they should never try to hide from firefighters.
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During a portion of the morning the class was divided into two
groups. While one group stayed downstairs to listen to the
firefighters talk about fire safety, the other group went upstairs
to take a tour of the firefighters' home away from home.
Firefighters in Lincoln serve 24-hour shifts. Therefore, they have
to have accommodations that are similar to what they would have at
Upstairs the students saw an old firefighter uniform, the
memorial set up for firefighter Bahn, who died of cancer, and the
wall with photos of fires from the history of the station. They were
given a look at the offices used by the fire chief and assistant
chiefs as well as the office used by the fire inspectors. They got a
chance to check out the firemen's break or relaxing area, the
kitchen where they prepare their meals, and the dormitory where they
Each year there is always at least one child who asks if he or
she can slide down the pole, and the answer is always an emphatic
"no." However, the kids did get to see the pole in use during the
day. The pole has its own separate room in the upstairs of the fire
station. When the alarm sounds, firefighters open the door and slide
down the brass pole to the fire truck bay. Harding and Miller
demonstrated how they slide down the pole quickly and easily.
Another fun part of the day came toward the end, when the kids
were allowed to go outside and try their hand at putting out a mock
fire. Using the department's "squirt house," kids were allowed to
aim the fire hose at flames in the windows of the house and knock
the flames down with water.
After everyone had their turn, the day at the firehouse began to
wind down, and soon everyone loaded back onto the school bus and
headed back to Northwest School, where they would spend the rest of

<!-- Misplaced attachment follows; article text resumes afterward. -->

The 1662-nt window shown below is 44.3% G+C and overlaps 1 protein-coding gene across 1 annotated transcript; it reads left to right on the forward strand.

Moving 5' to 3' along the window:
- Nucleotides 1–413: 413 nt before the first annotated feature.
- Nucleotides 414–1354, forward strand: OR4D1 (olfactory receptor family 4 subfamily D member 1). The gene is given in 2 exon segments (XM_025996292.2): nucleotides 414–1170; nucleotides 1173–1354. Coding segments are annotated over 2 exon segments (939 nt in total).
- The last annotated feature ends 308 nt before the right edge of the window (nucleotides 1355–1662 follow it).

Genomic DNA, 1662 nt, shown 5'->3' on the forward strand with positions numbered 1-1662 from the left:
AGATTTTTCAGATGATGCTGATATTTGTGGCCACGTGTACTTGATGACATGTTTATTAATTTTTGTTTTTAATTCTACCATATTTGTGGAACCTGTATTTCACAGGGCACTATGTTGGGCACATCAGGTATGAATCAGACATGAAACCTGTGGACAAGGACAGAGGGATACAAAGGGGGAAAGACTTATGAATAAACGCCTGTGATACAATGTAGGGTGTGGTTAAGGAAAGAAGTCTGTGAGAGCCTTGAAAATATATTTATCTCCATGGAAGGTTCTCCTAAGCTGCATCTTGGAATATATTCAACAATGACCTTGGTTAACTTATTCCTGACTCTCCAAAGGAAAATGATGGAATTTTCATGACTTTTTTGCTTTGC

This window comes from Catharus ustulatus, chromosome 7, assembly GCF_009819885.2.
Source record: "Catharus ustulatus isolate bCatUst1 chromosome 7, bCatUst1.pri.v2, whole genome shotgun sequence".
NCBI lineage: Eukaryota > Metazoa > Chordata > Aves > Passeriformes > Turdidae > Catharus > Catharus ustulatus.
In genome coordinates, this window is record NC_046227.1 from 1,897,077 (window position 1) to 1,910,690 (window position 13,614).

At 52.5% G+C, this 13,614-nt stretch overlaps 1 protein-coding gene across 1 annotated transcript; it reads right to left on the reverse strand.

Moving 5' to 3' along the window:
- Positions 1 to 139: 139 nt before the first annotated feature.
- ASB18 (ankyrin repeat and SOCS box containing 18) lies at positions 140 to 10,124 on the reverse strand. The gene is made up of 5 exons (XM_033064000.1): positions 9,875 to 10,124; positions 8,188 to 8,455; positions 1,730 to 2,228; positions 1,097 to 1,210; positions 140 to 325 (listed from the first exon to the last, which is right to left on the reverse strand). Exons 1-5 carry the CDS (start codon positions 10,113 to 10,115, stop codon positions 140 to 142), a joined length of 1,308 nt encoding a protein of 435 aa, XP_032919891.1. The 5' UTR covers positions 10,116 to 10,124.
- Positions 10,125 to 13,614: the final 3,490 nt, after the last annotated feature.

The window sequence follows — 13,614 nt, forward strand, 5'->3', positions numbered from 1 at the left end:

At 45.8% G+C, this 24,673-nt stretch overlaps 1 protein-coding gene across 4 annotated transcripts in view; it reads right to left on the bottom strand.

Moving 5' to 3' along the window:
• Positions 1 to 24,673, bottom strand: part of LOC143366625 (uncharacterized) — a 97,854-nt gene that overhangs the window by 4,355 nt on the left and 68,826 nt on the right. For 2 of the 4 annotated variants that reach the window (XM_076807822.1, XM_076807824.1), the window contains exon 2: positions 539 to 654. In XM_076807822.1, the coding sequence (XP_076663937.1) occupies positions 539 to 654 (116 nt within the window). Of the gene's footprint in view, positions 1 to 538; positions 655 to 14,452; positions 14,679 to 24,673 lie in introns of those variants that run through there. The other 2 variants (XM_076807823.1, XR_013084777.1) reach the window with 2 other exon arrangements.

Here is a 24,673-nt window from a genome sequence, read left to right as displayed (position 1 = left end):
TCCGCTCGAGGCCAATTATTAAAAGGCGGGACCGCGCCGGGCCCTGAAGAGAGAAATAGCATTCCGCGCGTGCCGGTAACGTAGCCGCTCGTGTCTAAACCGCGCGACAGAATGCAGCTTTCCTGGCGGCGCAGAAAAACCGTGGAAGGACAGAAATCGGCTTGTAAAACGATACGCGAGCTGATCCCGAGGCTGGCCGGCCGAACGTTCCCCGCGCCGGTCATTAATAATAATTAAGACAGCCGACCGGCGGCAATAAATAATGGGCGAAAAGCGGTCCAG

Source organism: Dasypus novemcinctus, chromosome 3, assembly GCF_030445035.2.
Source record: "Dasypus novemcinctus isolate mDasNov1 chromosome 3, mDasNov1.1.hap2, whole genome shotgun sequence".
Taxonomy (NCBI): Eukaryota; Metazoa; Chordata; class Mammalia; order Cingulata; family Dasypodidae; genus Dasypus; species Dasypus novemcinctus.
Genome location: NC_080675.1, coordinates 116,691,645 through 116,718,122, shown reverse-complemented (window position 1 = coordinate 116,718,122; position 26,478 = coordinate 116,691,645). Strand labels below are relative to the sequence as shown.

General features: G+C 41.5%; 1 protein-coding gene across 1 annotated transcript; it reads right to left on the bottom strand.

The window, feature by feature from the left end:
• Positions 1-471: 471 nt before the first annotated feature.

their day in the classroom.
Throughout the month of October, the Lincoln Fire Department goes
to the various schools in town and shares similar information with
students in the classroom.
They also sponsor a poster contest that kids in first through
third grades can enter to win a ride to school in the fire truck.
This year 285 students entered the contest. One winner was chosen in
each grade level from kindergarten through third. Bryce Conner was
the winner from the kindergarten class. He was driven to school last
week. On Tuesday morning, Corbin Lohrenz, the first-grade winner,
got his ride to Chester-East Lincoln.
The second-grade winner, Porter Schwantz, and the third-grade
winner, Lukas Morgan, will get their rides in the near future.
During the classroom visits, third-graders are also given a
special coloring book sponsored by several local businesses and
produced for the fire department by Lincoln Daily News. The book
offers fun and educational activities for children that will help
them learn and remember the rules of fire safety.
The book is put together with input from the fire department, and
this year it features drawings to color of some of the actual
members of the Lincoln Fire Department.
When the children have completed their work/coloring book, there
is a certificate on the back that can be filled out. Children can
take the book to the fire department and Chief Miller will fill out
the certificate and sign it.
[By NILA SMITH]